Trump has returned to one phrase — "witch hunt" — time and again — and repackaged with typical Trumpian hyperbole. “This is the single greatest witch hunt of a politician in American history!” Trump tweeted last May after ex-FBI director Robert Mueller was appointed as Justice Department special counsel to oversee the probe.
Time magazine dubbed 2017 the year of the silence breakers, as powerful men who misused their power were brought down by the women they’d wronged.
Among the unheralded winners of 2017 are political scientists, some of whom could spend the rest of their careers trying to explain Donald Trump’s rise and significance. Two of them, Michael Barber and Jeremy C. Pope of Brigham Young University, saw in Trump’s ever-shifting, ideologically flexible views “a unique opportunity” to test a crucial question in American politics: “To which do people give a higher priority: their ideology or their partisan affiliation?” They ask, Why is it that Republicans, self-described defenders of American values and interests, “became four times more likely to view Vladimir Putin favorably” from 2014 to 2016? What changed is that the Republican Party nominated someone who boasted about the mutual admiration he shared with the Russian dictator, illustrating Barber and Pope’s finding that “group loyalty” and “social identity” are more important in shaping voters’ views than their professed ideology.
Donald Trump in 2017 moved from being a chaos candidate to a chaos president. He shoots for the moon (literally), routinely says things that aren’t true, and often makes pledges that generate enormous attention but very little follow-through. Many of his signature policy efforts have been tied up in or blocked by the courts, his campaign is under investigation by the FBI, and his approval rating is at historic lows for a first-year president.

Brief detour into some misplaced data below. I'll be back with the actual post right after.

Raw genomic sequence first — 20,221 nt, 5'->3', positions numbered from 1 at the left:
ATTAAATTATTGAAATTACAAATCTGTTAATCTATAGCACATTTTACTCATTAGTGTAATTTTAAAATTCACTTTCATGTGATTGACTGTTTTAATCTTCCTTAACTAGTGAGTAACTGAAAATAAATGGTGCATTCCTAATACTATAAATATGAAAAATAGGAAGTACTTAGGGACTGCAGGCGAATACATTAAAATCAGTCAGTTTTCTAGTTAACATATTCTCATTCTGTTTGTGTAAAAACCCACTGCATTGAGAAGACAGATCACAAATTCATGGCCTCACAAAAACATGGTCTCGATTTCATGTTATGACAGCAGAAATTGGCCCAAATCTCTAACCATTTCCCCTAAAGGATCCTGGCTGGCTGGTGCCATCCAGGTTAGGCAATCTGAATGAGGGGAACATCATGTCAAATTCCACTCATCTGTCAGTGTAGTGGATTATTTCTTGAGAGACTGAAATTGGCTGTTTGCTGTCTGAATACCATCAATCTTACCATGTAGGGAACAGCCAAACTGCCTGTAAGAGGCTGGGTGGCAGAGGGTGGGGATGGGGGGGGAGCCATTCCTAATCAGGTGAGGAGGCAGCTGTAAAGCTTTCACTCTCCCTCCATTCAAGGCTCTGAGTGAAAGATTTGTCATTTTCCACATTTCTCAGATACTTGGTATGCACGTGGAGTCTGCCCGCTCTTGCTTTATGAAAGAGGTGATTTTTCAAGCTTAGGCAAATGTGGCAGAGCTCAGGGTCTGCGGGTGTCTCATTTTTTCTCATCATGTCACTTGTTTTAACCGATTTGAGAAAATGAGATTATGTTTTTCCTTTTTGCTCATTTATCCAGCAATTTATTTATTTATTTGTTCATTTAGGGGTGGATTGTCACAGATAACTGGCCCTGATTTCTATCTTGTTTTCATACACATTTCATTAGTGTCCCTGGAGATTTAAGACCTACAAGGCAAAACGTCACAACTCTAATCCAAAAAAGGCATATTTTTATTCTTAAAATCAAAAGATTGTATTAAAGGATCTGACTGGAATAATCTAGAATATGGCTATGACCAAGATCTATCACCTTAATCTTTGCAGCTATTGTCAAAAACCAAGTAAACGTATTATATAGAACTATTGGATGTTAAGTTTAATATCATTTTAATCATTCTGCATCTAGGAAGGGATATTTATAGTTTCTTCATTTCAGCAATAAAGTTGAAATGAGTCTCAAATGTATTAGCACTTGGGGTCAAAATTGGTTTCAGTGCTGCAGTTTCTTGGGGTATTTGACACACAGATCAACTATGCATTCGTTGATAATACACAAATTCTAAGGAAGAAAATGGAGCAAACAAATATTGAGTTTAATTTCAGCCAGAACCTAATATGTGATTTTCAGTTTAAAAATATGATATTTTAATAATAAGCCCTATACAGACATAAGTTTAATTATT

Trump’s executive-order counteroffensive carries more than mere symbolic value and represents a dramatic policy shift that will impact the nation and the world for years to come.
While never quite admitting error, the White House has had to issue a number of clarifications and elaborations, on matters both serious and trivial. Here are a few of the occasions in 2017 when White House officials had trouble keeping their stories straight. President Trump fired FBI Director James Comey on May 9, while Comey’s agency was investigating the Trump campaign for possible collusion with Russia.
Now that 2017 is coming to a close, however, we thought it would be useful to look back on the year with some perspective and highlight some of the most important stories that didn’t get the attention they deserved the first time around — usually because America was too distracted by whatever that was over there.
Paul Ryan, as 2017 wound down, looked like a man who had dodged a meteor strike. The Republican House speaker from Wisconsin, in fact, looked like a man who had been relieved of a great weight at his weekly press conference in the final days of his party’s push to pass a massive tax cut through Congress. Most days were consumed with the tweet-inspired chaos that has become the norm in Donald Trump’s Washington.
One year into his first term, however, Trump’s pledge to root out Washington corruption has not exactly yielded the quick and easy results his slogan promised. Perhaps as a result, a new poll finds a sharp jump over the past 12 months in the number (44 percent) of Americans who think that most or all of the officials in the current administration are corrupt. A man holds up a “Drain the Swamp in Washington DC” sign as Republican presidential nominee Donald Trump attends a campaign event at the airport in Kinston, N.C., Oct. 26, 2016.